Vessel Enhancement

    Lung Segmentation

    ASM Matching

    Medical Image Segmentation

    Constrained Optimal Surface

    Fig. 2. System Architecture

    1. Lung and vessel enhancement

      Vessel enhancement method initially pre-processing a CT image is done to remove the noises present in it. Then the vessels are enhanced using the morphological operators followed by lung segmentation. The fissure regions are identified, enhanced and verified. Lung nodules are segmented using adaptive threshold. Through the project they have developed a segmentation algorithm for identifying the fissures and nodules from CT images. Using the statistical analysis such as mean difference between the automatic and manual segmentation, the results are verified.

    2. Image segmentation

      In computer vision, image segmentation is the process of partitioning a digital image into multiple segments. The aspiration of segmentation is to abridge and change the representation of an image into something that is more consequential and easier to explore. Image segmentation is typically used to locate objects and boundaries in images. More precisely, image segmentation is the process of assigning a label to every pixel in an image such that pixels with the same label share certain visual characteristics. The result of image segmentation is a set of segments that collectively cover the entire image, or a set of contours extracted from the image (see edge detection). Each of the pixels in a region is similar with respect to some characteristic or computed property, such as colour, intensity, or texture. Adjacent regions are significantly different with respect to the same characteristics. When applied to a stack of images, typical in medical imaging, the resulting contours after image segmentation can be used to create 3D reconstructions with

      the help of interpolation algorithms like marching cubes. Segmentation is an important step in medical image analysis and classification for radiological evaluation or computer aided diagnosis.

    3. Medical Image Segmentation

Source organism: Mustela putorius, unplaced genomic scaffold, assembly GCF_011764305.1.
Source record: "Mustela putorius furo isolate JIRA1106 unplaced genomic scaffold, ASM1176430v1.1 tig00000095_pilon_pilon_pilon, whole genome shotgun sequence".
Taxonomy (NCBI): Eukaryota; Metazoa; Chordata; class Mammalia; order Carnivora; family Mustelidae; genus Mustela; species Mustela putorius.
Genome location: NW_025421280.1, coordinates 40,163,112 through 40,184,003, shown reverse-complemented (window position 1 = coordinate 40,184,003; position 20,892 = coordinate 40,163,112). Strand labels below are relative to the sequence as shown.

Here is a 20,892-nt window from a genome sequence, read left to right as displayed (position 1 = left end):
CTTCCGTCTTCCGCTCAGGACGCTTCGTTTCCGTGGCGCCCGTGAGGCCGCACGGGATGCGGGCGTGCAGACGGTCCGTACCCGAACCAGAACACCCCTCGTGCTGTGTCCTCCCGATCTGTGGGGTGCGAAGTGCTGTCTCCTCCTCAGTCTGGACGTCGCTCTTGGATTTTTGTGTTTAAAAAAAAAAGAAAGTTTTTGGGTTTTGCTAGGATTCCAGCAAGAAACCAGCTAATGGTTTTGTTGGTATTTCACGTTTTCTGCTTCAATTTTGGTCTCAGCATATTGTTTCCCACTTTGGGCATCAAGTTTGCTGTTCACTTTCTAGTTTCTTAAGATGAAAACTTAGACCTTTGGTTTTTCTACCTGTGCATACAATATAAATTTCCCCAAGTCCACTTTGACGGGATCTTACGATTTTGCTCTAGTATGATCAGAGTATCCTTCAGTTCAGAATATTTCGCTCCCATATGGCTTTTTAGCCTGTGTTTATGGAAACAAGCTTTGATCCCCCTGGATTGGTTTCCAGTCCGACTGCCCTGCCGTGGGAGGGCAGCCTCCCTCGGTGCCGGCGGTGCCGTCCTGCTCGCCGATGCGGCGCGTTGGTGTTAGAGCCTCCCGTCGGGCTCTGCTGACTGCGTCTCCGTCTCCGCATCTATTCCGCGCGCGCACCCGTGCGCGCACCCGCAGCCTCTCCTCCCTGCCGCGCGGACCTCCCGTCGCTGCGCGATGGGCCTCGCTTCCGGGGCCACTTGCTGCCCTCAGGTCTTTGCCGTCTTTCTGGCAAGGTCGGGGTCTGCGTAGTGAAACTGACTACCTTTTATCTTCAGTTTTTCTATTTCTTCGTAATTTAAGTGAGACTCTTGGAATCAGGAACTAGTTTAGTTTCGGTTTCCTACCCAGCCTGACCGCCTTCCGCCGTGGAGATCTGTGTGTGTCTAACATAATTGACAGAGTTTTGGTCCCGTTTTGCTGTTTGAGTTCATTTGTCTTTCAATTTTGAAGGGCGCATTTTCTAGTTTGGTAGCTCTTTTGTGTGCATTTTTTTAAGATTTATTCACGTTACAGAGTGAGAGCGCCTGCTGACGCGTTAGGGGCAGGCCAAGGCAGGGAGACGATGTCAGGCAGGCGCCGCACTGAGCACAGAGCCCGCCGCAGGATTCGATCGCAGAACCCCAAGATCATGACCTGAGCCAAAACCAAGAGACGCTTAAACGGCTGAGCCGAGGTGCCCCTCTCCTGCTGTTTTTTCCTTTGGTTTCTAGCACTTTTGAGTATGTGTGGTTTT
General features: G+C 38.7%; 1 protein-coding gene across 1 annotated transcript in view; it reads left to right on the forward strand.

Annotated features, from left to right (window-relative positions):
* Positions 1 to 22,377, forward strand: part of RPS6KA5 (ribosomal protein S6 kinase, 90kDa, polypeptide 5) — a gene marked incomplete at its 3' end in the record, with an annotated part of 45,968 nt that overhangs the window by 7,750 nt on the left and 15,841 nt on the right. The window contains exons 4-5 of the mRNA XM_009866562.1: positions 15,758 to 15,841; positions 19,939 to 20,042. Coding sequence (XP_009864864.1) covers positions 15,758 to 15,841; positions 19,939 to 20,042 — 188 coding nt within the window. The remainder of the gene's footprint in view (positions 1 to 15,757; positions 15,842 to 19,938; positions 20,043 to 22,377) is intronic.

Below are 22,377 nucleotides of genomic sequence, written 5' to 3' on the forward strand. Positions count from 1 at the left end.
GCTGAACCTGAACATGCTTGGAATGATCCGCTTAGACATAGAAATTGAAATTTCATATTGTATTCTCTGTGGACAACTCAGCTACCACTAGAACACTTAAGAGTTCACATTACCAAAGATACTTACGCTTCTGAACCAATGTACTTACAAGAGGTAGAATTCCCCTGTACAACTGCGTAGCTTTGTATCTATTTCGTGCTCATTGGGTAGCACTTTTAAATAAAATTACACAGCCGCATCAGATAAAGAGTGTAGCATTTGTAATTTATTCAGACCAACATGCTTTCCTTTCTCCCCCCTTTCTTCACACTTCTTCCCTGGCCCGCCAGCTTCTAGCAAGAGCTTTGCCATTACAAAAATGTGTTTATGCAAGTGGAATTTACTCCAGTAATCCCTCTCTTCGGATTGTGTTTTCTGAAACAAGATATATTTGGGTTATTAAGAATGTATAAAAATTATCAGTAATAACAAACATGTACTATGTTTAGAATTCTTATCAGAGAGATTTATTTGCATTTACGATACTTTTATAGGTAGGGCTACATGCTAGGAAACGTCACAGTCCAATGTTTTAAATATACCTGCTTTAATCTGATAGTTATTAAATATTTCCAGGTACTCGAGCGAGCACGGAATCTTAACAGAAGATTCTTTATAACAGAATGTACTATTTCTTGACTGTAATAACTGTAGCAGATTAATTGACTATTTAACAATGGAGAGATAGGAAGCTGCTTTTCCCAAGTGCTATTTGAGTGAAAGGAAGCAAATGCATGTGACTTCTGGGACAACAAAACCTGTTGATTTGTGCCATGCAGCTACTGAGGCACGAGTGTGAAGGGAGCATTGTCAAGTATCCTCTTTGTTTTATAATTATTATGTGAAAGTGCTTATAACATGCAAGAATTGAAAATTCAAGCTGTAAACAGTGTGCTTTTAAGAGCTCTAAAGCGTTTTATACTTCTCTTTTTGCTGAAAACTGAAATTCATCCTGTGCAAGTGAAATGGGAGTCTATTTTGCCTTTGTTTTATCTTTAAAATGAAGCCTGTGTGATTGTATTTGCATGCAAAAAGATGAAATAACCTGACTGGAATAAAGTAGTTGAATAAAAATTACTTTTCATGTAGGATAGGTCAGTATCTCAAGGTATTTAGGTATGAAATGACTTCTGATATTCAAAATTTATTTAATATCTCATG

Image segmentation refers to the process of partitioning an image into distinct regions by grouping together neighbourhood pixels based on the some predefined similarity criterion. The similarity criterion can be determined using specific properties or features of pixels representing objects in the image. Segmentation is a pixel classification method that allows the pattern of regions of similarity in the image. Segmentation has been remained as an important tool in medical image processing and it has been useful in many applications. The applications include detection of the coronary border in angiograms, multiple sclerosis lesion quantification, surgery simulations, surgical planning, measuring tumor volume and its response to therapy, functional mapping, automated classification of blood cells, studying brain development, detection of micro calcification on mammograms, image registration, atlas matching, heart image extraction from cardiac cine angiograms, detection of tumours etc. In medical imaging, segmentation is important for feature extraction, image measurements, and image display.

      In some applications it may be useful to classify image pixels into anatomical regions, such as bones, muscles, and blood vessels, while in others into pathological regions, such as cancer, tissue deformities and multiple sclerosis lesions. In some studies the goal is to divide the entire image into sub regions such as the white matter, gray matter, and cerebrospinal fluid spaces of the brain, while in others on specific structure has to be extracted, for example breast cancer from Magnetic Resonance images. The goal of the lung segmentation required for the computer aided diagnosis from CT scan images is to essentially separate the voxels corresponding to the lung cavity in the axial CT scan slices from the surrounding lung anatomy.

    4. ASM matching

      For ASM (Active Shape Model) based segmentation, utilize a novel robust ASM matching approach that extends the standard ASM matching scheme described below.

      1. Standard ASM Matching: The PDM can be used for lung segmentation by matching the model to the target structure. This could be achieved by utilizing a standard ASM matching framework. The matching procedure consists of four steps. a) An instance of the shape model (e.g., mean shape) is generated and placed in proximity to the target structure. b) T match the model to the target, shape points are updated by searching from the current landmark location along a profile normal to the model surface with length. c) Once all shape points are updated, pose parameters are adjusted to map the updated shape points in the target image coordinate frame to the mean shape in the model coordinate frame. d) Steps ac are repeated until the model converges.

      2. Robust ASM Matching: We are interested in the segmentation of pathological lungs that contain large areas of lung cancer (high density). Thus, it is very likely that some update points are found during the model matching procedure

      that do not represent lung surface (outliers) and belong to an area of transition between normal and diseased lung tissue. Consequently, the standard matching approach will fail, because it is a least squares optimization procedure that is not suitable to handle outliers. Therefore, a robust shape model matching approach is required.

    5. Constrained Optimal Surface